At this point in the intervention cycle one would have to be a very brave person to dare to do anything in the FX market: the rules are now changing constantly as the central planners shuffle pieces to avoid giving the impression that the world's financial balance is now hanging by a central bank-woven thread. In the enivronment Goldman's Thomas Stolper has just come out with a lone EURUSD recommendation. We refuse to even analyze what this may mean with regard to Goldman's positioning, suffice to say that Goldman will have to do the opposite to what its clients are trading. However whether it is an initiating or closing trade is unknown. So while the big banks are playing hot currency potato with each other, Goldman now sees the EURUSD rising from the 1.41 range to 1.50, with a 1.35 sto: "US balance of payment pressures and the declining Eurozone fiscal risk premium have been our main G10 themes for some time. The latest evidence re-enforces these trends and suggest EUR/$ can appreciate further from current levels. Other factors, like higher oil prices and monetary policy differences between the inflation targeting ECB and dual-target Fed further strengthen the theme." As to whether this is also merely another attempt to by Goldman to push stocks nominally higher due to real value destruction (plunging dollar) is without question.
From Goldman Sachs:
Our Dollar bearish stance is strongly influenced by a weak US balance of payment position despite strong growth. Supporting this view, the latest TIC data, released this week, shows that the US has experienced a net equity outflow of about $2.2bn in January. This is a notable Dollar negative development, since strong equity market performance, a broader shift back into developed market stocks and consistent positive data surprises in the US during that month would have suggested a much better number. Moreover, the US trade deficit has continued to widen in January to $46.3bn and will likely further widen on the back of a delayed impact from high oil prices.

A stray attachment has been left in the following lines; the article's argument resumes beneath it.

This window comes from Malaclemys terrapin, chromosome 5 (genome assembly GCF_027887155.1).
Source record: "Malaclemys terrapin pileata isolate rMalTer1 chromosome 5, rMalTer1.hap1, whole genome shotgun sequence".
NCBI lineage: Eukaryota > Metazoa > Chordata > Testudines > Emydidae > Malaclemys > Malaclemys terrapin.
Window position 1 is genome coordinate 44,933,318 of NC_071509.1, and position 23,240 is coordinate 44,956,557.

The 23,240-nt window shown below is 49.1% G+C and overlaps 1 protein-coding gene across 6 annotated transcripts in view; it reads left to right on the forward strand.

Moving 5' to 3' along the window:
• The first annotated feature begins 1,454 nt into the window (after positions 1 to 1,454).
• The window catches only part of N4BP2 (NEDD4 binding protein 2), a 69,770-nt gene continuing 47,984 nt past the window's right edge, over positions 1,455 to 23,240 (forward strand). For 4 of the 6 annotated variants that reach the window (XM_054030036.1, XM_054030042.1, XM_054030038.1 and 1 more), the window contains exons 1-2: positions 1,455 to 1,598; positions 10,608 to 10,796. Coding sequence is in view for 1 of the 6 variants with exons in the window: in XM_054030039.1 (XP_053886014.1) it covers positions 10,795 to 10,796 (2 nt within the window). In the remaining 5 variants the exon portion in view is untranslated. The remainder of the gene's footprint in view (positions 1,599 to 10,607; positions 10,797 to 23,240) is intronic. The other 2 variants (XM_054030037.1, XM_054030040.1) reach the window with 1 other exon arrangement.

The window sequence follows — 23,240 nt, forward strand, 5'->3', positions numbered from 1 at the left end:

On the other side of the Atlantic, the Eurozone summit last Friday and the subsequent negotiations on Finance Minister level suggest continued steady progress towards a comprehensive solution of the European sovereign issues, although there are still important details to be decided. In particular, the conditionality put in place for bail-out situations looks binding enough for the fiscally strong countries to commit more funds. The remaining contagion risks from last year’s crisis will likely decline further as a result. With a strengthened mechanism to enforce sustainable fiscal policies in the Eurozone, the likelihood of a new fiscal crisis in the future is declining as well. Overall, a further decline in the Eurozone fiscal risk premium is likely.
These two forces, US balance of payment pressures and the declining Eurozone fiscal risk premium have been our main G10 themes for some time. The latest evidence re-enforces these trends and suggest EUR/$ can appreciate further from current levels. Other factors, like higher oil prices and monetary policy differences between the inflation targeting ECB and dual-target Fed further strengthen the theme.
We would go long EUR/$ at current levels of about 1.4085 for an indicative target of 1.50 and a stop on a close below 1.35.